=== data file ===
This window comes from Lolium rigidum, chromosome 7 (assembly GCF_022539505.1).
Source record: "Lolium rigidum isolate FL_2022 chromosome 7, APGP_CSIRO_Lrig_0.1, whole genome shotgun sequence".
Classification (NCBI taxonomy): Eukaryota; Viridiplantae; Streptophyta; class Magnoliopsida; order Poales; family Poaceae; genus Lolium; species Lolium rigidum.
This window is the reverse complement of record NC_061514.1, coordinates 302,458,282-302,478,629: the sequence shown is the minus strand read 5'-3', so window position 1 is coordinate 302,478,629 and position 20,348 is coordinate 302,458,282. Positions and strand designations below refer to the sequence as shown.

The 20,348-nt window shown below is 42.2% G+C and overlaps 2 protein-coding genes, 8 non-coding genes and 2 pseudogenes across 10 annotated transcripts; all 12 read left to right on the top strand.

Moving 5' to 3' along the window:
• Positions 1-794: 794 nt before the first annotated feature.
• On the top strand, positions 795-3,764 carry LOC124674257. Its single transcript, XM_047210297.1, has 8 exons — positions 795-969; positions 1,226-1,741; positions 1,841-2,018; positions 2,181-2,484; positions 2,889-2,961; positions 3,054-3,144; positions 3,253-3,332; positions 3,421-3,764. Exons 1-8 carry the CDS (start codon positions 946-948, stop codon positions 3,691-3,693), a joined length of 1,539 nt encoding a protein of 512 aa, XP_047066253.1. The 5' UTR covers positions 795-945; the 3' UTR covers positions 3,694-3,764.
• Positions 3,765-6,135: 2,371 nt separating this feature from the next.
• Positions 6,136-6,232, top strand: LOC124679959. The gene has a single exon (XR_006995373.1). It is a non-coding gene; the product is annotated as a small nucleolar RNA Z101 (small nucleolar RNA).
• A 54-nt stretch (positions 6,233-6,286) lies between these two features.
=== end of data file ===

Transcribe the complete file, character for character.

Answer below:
This window comes from Lolium rigidum, chromosome 7 (assembly GCF_022539505.1).
Source record: "Lolium rigidum isolate FL_2022 chromosome 7, APGP_CSIRO_Lrig_0.1, whole genome shotgun sequence".
Classification (NCBI taxonomy): Eukaryota; Viridiplantae; Streptophyta; class Magnoliopsida; order Poales; family Poaceae; genus Lolium; species Lolium rigidum.
This window is the reverse complement of record NC_061514.1, coordinates 302,458,282-302,478,629: the sequence shown is the minus strand read 5'-3', so window position 1 is coordinate 302,478,629 and position 20,348 is coordinate 302,458,282. Positions and strand designations below refer to the sequence as shown.

The 20,348-nt window shown below is 42.2% G+C and overlaps 2 protein-coding genes, 8 non-coding genes and 2 pseudogenes across 10 annotated transcripts; all 12 read left to right on the top strand.

Moving 5' to 3' along the window:
• Positions 1-794: 794 nt before the first annotated feature.
• On the top strand, positions 795-3,764 carry LOC124674257. Its single transcript, XM_047210297.1, has 8 exons — positions 795-969; positions 1,226-1,741; positions 1,841-2,018; positions 2,181-2,484; positions 2,889-2,961; positions 3,054-3,144; positions 3,253-3,332; positions 3,421-3,764. Exons 1-8 carry the CDS (start codon positions 946-948, stop codon positions 3,691-3,693), a joined length of 1,539 nt encoding a protein of 512 aa, XP_047066253.1. The 5' UTR covers positions 795-945; the 3' UTR covers positions 3,694-3,764.
• Positions 3,765-6,135: 2,371 nt separating this feature from the next.
• Positions 6,136-6,232, top strand: LOC124679959. The gene has a single exon (XR_006995373.1). It is a non-coding gene; the product is annotated as a small nucleolar RNA Z101 (small nucleolar RNA).
• A 54-nt stretch (positions 6,233-6,286) lies between these two features.